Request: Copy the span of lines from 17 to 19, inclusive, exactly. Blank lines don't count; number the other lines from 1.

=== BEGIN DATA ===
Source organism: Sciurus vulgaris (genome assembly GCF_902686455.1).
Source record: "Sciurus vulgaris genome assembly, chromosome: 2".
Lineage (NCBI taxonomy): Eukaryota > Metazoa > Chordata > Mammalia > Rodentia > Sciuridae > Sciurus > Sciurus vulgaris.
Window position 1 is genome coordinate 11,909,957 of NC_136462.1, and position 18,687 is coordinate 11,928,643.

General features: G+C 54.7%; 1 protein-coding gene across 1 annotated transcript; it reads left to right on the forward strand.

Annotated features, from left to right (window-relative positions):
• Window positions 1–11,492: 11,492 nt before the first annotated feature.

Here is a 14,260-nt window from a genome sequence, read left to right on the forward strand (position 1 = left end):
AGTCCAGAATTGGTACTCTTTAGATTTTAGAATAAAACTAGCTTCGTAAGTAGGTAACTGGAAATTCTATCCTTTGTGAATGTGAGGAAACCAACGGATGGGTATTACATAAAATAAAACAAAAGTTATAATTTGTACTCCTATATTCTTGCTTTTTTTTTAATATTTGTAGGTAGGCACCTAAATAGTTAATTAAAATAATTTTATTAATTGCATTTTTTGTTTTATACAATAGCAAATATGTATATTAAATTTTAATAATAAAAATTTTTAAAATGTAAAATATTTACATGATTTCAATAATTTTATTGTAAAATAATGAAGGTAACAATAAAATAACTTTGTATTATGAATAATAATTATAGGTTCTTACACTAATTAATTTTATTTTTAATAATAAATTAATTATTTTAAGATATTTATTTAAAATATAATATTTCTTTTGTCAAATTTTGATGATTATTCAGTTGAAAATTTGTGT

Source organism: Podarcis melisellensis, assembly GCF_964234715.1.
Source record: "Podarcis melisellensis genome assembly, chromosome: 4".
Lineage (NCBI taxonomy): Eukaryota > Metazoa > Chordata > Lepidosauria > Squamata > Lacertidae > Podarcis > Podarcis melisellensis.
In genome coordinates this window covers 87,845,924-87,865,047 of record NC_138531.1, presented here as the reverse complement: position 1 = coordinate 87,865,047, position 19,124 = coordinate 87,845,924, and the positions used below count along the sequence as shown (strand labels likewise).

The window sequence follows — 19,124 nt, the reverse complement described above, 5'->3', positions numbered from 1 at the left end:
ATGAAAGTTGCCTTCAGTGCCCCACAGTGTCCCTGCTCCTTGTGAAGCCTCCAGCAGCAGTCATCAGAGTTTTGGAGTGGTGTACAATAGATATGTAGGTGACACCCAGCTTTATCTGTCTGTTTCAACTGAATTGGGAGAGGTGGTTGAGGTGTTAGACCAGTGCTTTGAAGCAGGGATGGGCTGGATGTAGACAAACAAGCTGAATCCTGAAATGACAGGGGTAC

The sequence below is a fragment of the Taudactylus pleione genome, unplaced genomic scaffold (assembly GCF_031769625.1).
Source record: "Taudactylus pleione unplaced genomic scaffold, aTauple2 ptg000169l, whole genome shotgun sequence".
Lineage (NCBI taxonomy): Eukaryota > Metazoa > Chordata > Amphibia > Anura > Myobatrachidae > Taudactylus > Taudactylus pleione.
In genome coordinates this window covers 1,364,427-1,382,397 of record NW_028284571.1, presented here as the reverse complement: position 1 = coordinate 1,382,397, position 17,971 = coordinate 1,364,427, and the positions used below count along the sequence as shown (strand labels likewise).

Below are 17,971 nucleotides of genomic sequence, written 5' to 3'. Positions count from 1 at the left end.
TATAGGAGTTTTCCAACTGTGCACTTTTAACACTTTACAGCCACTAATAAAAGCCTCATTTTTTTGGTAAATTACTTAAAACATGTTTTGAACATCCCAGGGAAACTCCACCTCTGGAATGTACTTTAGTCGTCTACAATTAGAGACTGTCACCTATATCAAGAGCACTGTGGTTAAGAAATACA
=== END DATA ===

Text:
Source record: "Taudactylus pleione unplaced genomic scaffold, aTauple2 ptg000169l, whole genome shotgun sequence".
Lineage (NCBI taxonomy): Eukaryota > Metazoa > Chordata > Amphibia > Anura > Myobatrachidae > Taudactylus > Taudactylus pleione.
In genome coordinates this window covers 1,364,427-1,382,397 of record NW_028284571.1, presented here as the reverse complement: position 1 = coordinate 1,382,397, position 17,971 = coordinate 1,364,427, and the positions used below count along the sequence as shown (strand labels likewise).